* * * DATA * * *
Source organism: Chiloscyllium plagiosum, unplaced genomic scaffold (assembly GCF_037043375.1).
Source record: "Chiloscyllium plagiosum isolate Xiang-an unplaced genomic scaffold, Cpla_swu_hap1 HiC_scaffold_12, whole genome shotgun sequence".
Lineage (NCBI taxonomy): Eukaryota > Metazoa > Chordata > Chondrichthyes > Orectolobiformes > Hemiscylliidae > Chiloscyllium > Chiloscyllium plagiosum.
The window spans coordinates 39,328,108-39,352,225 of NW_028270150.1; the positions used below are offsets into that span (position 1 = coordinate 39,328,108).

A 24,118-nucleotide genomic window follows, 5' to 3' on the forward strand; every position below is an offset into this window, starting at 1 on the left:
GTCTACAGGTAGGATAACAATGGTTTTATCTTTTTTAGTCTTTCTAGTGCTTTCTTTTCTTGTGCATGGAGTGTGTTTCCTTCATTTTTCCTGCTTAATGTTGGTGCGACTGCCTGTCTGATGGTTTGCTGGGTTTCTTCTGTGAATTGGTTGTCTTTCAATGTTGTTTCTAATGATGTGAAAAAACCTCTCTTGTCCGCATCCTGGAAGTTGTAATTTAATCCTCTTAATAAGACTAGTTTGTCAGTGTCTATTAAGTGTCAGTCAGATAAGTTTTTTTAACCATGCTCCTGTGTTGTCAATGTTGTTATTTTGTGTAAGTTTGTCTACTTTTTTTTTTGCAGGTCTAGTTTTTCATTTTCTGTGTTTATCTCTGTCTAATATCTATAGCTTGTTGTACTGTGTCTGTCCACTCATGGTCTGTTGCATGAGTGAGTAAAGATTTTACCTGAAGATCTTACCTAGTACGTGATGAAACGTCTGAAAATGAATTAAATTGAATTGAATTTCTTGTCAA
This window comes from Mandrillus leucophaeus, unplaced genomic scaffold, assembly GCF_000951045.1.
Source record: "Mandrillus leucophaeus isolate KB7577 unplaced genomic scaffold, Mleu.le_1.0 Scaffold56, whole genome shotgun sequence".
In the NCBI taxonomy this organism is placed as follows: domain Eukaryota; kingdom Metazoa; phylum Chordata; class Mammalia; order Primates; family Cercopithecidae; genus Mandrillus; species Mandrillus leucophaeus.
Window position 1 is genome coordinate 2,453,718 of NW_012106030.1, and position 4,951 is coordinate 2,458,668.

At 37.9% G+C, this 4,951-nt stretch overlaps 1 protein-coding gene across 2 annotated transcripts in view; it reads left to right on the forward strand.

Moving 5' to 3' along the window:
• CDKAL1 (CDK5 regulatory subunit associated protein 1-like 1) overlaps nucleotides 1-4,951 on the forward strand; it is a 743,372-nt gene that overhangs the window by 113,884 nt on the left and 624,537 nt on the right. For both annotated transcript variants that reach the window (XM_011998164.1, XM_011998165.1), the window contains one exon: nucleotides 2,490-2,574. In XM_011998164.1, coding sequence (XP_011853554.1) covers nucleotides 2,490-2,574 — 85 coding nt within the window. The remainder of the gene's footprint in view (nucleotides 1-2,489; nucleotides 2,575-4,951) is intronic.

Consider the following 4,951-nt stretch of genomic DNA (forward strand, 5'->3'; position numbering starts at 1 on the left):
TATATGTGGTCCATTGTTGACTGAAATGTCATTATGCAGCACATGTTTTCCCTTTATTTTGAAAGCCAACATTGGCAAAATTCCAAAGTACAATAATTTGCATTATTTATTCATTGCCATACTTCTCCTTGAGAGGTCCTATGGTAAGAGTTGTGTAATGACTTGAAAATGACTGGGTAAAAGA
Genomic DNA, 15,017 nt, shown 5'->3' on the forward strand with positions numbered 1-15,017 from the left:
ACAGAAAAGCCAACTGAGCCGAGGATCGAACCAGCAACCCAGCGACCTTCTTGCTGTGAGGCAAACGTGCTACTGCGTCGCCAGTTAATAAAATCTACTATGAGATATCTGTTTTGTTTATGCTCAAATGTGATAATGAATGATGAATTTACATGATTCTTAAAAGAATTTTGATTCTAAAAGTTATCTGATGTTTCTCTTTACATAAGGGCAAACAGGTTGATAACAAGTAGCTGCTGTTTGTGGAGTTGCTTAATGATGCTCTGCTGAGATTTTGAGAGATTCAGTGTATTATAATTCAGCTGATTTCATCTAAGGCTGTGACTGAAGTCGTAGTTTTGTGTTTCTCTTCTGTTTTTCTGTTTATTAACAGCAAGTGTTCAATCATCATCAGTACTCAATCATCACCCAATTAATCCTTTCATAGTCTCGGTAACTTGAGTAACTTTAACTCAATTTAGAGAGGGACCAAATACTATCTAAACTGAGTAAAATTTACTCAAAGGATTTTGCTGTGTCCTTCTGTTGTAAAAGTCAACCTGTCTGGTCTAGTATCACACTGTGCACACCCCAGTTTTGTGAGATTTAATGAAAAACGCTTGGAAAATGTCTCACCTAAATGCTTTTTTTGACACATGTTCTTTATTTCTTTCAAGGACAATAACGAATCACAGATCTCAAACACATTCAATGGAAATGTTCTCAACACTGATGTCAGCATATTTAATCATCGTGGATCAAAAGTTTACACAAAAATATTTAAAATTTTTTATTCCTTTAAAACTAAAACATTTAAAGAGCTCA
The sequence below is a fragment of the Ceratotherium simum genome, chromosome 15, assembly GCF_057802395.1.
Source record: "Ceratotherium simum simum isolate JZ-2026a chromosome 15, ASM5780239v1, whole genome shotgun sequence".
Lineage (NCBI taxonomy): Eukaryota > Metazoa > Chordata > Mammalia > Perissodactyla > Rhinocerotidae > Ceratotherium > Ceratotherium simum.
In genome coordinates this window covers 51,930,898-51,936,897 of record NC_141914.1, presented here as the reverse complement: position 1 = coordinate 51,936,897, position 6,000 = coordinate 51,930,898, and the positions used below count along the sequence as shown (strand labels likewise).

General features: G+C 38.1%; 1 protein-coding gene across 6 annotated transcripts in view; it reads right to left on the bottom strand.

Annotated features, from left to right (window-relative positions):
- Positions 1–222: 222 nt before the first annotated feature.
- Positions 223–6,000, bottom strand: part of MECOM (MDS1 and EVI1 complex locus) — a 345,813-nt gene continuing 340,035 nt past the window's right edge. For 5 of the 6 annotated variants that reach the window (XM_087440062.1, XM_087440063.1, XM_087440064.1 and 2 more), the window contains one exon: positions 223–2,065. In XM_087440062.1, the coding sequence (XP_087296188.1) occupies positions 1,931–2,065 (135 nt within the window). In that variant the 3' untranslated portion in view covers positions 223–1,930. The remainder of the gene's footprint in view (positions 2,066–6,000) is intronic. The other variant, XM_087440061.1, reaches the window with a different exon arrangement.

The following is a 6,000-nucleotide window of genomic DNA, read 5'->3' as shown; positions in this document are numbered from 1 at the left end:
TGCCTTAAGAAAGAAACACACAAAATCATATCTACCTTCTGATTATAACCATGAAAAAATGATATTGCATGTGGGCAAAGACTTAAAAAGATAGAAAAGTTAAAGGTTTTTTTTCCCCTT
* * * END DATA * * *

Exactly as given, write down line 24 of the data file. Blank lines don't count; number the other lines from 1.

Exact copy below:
- Positions 1–222: 222 nt before the first annotated feature.